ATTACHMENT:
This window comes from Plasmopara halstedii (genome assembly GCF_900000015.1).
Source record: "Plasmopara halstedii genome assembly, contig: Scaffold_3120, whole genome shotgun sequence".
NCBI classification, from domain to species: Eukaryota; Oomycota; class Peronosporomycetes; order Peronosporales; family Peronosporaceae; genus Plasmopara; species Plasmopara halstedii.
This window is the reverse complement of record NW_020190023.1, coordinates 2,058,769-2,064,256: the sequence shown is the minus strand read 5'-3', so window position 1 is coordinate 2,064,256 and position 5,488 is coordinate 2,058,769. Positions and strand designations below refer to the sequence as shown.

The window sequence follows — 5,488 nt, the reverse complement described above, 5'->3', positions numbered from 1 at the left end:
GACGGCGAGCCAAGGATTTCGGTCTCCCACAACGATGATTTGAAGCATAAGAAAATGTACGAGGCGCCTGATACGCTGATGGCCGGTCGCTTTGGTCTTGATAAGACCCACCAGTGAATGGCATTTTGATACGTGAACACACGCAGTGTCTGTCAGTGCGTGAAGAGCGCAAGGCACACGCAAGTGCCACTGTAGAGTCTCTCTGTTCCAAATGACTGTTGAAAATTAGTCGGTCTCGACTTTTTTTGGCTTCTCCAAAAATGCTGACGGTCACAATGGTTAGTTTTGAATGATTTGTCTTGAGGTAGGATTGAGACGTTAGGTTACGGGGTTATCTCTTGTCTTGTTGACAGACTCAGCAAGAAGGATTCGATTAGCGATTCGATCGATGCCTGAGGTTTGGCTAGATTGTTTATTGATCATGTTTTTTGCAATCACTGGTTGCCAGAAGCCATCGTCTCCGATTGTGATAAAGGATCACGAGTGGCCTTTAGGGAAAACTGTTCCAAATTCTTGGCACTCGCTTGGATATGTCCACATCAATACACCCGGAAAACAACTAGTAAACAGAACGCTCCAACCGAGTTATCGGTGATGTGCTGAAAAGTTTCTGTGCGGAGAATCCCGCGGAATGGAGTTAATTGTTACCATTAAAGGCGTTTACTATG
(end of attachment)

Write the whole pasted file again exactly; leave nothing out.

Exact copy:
This window comes from Plasmopara halstedii (genome assembly GCF_900000015.1).
Source record: "Plasmopara halstedii genome assembly, contig: Scaffold_3120, whole genome shotgun sequence".
NCBI classification, from domain to species: Eukaryota; Oomycota; class Peronosporomycetes; order Peronosporales; family Peronosporaceae; genus Plasmopara; species Plasmopara halstedii.
This window is the reverse complement of record NW_020190023.1, coordinates 2,058,769-2,064,256: the sequence shown is the minus strand read 5'-3', so window position 1 is coordinate 2,064,256 and position 5,488 is coordinate 2,058,769. Positions and strand designations below refer to the sequence as shown.

The window sequence follows — 5,488 nt, the reverse complement described above, 5'->3', positions numbered from 1 at the left end:
GACGGCGAGCCAAGGATTTCGGTCTCCCACAACGATGATTTGAAGCATAAGAAAATGTACGAGGCGCCTGATACGCTGATGGCCGGTCGCTTTGGTCTTGATAAGACCCACCAGTGAATGGCATTTTGATACGTGAACACACGCAGTGTCTGTCAGTGCGTGAAGAGCGCAAGGCACACGCAAGTGCCACTGTAGAGTCTCTCTGTTCCAAATGACTGTTGAAAATTAGTCGGTCTCGACTTTTTTTGGCTTCTCCAAAAATGCTGACGGTCACAATGGTTAGTTTTGAATGATTTGTCTTGAGGTAGGATTGAGACGTTAGGTTACGGGGTTATCTCTTGTCTTGTTGACAGACTCAGCAAGAAGGATTCGATTAGCGATTCGATCGATGCCTGAGGTTTGGCTAGATTGTTTATTGATCATGTTTTTTGCAATCACTGGTTGCCAGAAGCCATCGTCTCCGATTGTGATAAAGGATCACGAGTGGCCTTTAGGGAAAACTGTTCCAAATTCTTGGCACTCGCTTGGATATGTCCACATCAATACACCCGGAAAACAACTAGTAAACAGAACGCTCCAACCGAGTTATCGGTGATGTGCTGAAAAGTTTCTGTGCGGAGAATCCCGCGGAATGGAGTTAATTGTTACCATTAAAGGCGTTTACTATG